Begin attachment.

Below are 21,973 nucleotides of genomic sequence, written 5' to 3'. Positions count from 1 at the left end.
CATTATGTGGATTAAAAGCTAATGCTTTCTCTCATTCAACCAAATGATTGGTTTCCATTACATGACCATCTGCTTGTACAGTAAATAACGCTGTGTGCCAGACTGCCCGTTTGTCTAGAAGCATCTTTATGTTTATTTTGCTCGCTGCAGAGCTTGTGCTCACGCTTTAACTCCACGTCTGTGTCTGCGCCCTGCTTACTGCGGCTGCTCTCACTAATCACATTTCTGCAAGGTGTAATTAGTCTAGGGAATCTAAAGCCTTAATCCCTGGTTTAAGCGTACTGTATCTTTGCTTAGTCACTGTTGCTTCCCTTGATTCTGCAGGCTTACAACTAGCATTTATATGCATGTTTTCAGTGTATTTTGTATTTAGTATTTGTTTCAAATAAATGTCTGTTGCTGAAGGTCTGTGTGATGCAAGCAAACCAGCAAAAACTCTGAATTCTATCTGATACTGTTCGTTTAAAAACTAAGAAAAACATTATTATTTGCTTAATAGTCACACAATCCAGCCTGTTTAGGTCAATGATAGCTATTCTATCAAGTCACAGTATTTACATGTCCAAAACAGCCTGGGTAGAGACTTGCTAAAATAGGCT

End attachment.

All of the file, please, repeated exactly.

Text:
Below are 21,973 nucleotides of genomic sequence, written 5' to 3'. Positions count from 1 at the left end.
CATTATGTGGATTAAAAGCTAATGCTTTCTCTCATTCAACCAAATGATTGGTTTCCATTACATGACCATCTGCTTGTACAGTAAATAACGCTGTGTGCCAGACTGCCCGTTTGTCTAGAAGCATCTTTATGTTTATTTTGCTCGCTGCAGAGCTTGTGCTCACGCTTTAACTCCACGTCTGTGTCTGCGCCCTGCTTACTGCGGCTGCTCTCACTAATCACATTTCTGCAAGGTGTAATTAGTCTAGGGAATCTAAAGCCTTAATCCCTGGTTTAAGCGTACTGTATCTTTGCTTAGTCACTGTTGCTTCCCTTGATTCTGCAGGCTTACAACTAGCATTTATATGCATGTTTTCAGTGTATTTTGTATTTAGTATTTGTTTCAAATAAATGTCTGTTGCTGAAGGTCTGTGTGATGCAAGCAAACCAGCAAAAACTCTGAATTCTATCTGATACTGTTCGTTTAAAAACTAAGAAAAACATTATTATTTGCTTAATAGTCACACAATCCAGCCTGTTTAGGTCAATGATAGCTATTCTATCAAGTCACAGTATTTACATGTCCAAAACAGCCTGGGTAGAGACTTGCTAAAATAGGCT